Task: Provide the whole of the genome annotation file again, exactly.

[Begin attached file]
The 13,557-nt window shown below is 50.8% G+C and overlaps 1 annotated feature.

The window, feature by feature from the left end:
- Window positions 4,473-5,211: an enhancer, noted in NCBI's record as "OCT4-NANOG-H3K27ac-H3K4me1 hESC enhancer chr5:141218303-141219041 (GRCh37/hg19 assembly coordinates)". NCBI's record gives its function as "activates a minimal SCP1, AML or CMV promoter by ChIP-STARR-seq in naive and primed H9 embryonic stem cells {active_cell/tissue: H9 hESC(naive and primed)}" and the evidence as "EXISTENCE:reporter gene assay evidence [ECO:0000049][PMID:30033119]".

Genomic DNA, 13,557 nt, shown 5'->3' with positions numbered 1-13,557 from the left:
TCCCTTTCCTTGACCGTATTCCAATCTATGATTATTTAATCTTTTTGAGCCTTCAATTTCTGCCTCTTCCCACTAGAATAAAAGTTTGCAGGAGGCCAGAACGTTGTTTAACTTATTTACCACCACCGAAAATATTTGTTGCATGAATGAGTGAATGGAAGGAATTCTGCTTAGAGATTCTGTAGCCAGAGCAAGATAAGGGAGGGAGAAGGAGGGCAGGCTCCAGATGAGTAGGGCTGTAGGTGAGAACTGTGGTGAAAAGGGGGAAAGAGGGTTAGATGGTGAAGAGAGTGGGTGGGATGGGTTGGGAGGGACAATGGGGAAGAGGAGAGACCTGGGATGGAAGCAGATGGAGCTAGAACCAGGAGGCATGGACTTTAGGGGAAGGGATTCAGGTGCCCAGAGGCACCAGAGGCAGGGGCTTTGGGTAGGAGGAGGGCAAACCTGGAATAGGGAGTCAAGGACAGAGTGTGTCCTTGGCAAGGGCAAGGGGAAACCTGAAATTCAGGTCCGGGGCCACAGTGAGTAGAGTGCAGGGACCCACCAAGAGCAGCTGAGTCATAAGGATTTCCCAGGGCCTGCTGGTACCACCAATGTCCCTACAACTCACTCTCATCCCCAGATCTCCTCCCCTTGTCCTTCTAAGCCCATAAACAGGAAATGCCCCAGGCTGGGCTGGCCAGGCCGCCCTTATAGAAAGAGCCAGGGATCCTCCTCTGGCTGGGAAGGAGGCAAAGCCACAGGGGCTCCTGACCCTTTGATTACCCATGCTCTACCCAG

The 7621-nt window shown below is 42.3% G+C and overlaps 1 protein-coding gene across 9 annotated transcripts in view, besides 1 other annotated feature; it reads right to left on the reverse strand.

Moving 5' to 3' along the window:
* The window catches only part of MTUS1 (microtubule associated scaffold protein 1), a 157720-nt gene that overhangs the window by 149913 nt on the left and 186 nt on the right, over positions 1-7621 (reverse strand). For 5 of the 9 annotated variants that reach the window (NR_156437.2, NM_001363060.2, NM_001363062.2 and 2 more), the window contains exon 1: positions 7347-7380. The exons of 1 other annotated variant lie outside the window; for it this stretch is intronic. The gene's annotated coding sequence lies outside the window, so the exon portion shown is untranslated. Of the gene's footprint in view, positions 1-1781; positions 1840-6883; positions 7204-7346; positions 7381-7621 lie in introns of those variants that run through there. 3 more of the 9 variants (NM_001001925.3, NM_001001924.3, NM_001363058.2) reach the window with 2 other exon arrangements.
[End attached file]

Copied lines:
The 13,557-nt window shown below is 50.8% G+C and overlaps 1 annotated feature.

The window, feature by feature from the left end:
- Window positions 4,473-5,211: an enhancer, noted in NCBI's record as "OCT4-NANOG-H3K27ac-H3K4me1 hESC enhancer chr5:141218303-141219041 (GRCh37/hg19 assembly coordinates)". NCBI's record gives its function as "activates a minimal SCP1, AML or CMV promoter by ChIP-STARR-seq in naive and primed H9 embryonic stem cells {active_cell/tissue: H9 hESC(naive and primed)}" and the evidence as "EXISTENCE:reporter gene assay evidence [ECO:0000049][PMID:30033119]".

Genomic DNA, 13,557 nt, shown 5'->3' with positions numbered 1-13,557 from the left:
TCCCTTTCCTTGACCGTATTCCAATCTATGATTATTTAATCTTTTTGAGCCTTCAATTTCTGCCTCTTCCCACTAGAATAAAAGTTTGCAGGAGGCCAGAACGTTGTTTAACTTATTTACCACCACCGAAAATATTTGTTGCATGAATGAGTGAATGGAAGGAATTCTGCTTAGAGATTCTGTAGCCAGAGCAAGATAAGGGAGGGAGAAGGAGGGCAGGCTCCAGATGAGTAGGGCTGTAGGTGAGAACTGTGGTGAAAAGGGGGAAAGAGGGTTAGATGGTGAAGAGAGTGGGTGGGATGGGTTGGGAGGGACAATGGGGAAGAGGAGAGACCTGGGATGGAAGCAGATGGAGCTAGAACCAGGAGGCATGGACTTTAGGGGAAGGGATTCAGGTGCCCAGAGGCACCAGAGGCAGGGGCTTTGGGTAGGAGGAGGGCAAACCTGGAATAGGGAGTCAAGGACAGAGTGTGTCCTTGGCAAGGGCAAGGGGAAACCTGAAATTCAGGTCCGGGGCCACAGTGAGTAGAGTGCAGGGACCCACCAAGAGCAGCTGAGTCATAAGGATTTCCCAGGGCCTGCTGGTACCACCAATGTCCCTACAACTCACTCTCATCCCCAGATCTCCTCCCCTTGTCCTTCTAAGCCCATAAACAGGAAATGCCCCAGGCTGGGCTGGCCAGGCCGCCCTTATAGAAAGAGCCAGGGATCCTCCTCTGGCTGGGAAGGAGGCAAAGCCACAGGGGCTCCTGACCCTTTGATTACCCATGCTCTACCCAG

The 7621-nt window shown below is 42.3% G+C and overlaps 1 protein-coding gene across 9 annotated transcripts in view, besides 1 other annotated feature; it reads right to left on the reverse strand.

Moving 5' to 3' along the window:
* The window catches only part of MTUS1 (microtubule associated scaffold protein 1), a 157720-nt gene that overhangs the window by 149913 nt on the left and 186 nt on the right, over positions 1-7621 (reverse strand). For 5 of the 9 annotated variants that reach the window (NR_156437.2, NM_001363060.2, NM_001363062.2 and 2 more), the window contains exon 1: positions 7347-7380. The exons of 1 other annotated variant lie outside the window; for it this stretch is intronic. The gene's annotated coding sequence lies outside the window, so the exon portion shown is untranslated. Of the gene's footprint in view, positions 1-1781; positions 1840-6883; positions 7204-7346; positions 7381-7621 lie in introns of those variants that run through there. 3 more of the 9 variants (NM_001001925.3, NM_001001924.3, NM_001363058.2) reach the window with 2 other exon arrangements.